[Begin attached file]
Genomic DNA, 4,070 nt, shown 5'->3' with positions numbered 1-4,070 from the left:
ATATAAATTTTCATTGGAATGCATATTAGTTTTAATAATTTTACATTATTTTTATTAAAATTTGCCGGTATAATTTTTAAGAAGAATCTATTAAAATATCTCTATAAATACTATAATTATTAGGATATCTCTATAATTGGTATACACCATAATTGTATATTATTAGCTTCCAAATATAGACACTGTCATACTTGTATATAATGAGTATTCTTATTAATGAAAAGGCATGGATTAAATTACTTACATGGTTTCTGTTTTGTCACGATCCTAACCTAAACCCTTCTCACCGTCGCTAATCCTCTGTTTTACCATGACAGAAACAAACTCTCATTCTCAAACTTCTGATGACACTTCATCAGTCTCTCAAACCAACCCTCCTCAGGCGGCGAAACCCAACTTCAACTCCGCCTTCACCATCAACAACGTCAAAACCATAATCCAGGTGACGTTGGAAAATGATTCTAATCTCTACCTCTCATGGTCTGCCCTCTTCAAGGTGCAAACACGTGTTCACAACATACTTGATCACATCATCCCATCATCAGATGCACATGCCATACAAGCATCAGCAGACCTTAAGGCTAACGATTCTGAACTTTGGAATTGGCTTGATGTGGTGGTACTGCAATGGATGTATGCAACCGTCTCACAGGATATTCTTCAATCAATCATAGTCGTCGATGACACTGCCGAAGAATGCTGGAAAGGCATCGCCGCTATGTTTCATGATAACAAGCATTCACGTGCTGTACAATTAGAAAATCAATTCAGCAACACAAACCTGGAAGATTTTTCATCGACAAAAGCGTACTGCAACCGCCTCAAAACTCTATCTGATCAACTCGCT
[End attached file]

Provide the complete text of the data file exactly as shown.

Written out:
Genomic DNA, 4,070 nt, shown 5'->3' with positions numbered 1-4,070 from the left:
ATATAAATTTTCATTGGAATGCATATTAGTTTTAATAATTTTACATTATTTTTATTAAAATTTGCCGGTATAATTTTTAAGAAGAATCTATTAAAATATCTCTATAAATACTATAATTATTAGGATATCTCTATAATTGGTATACACCATAATTGTATATTATTAGCTTCCAAATATAGACACTGTCATACTTGTATATAATGAGTATTCTTATTAATGAAAAGGCATGGATTAAATTACTTACATGGTTTCTGTTTTGTCACGATCCTAACCTAAACCCTTCTCACCGTCGCTAATCCTCTGTTTTACCATGACAGAAACAAACTCTCATTCTCAAACTTCTGATGACACTTCATCAGTCTCTCAAACCAACCCTCCTCAGGCGGCGAAACCCAACTTCAACTCCGCCTTCACCATCAACAACGTCAAAACCATAATCCAGGTGACGTTGGAAAATGATTCTAATCTCTACCTCTCATGGTCTGCCCTCTTCAAGGTGCAAACACGTGTTCACAACATACTTGATCACATCATCCCATCATCAGATGCACATGCCATACAAGCATCAGCAGACCTTAAGGCTAACGATTCTGAACTTTGGAATTGGCTTGATGTGGTGGTACTGCAATGGATGTATGCAACCGTCTCACAGGATATTCTTCAATCAATCATAGTCGTCGATGACACTGCCGAAGAATGCTGGAAAGGCATCGCCGCTATGTTTCATGATAACAAGCATTCACGTGCTGTACAATTAGAAAATCAATTCAGCAACACAAACCTGGAAGATTTTTCATCGACAAAAGCGTACTGCAACCGCCTCAAAACTCTATCTGATCAACTCGCT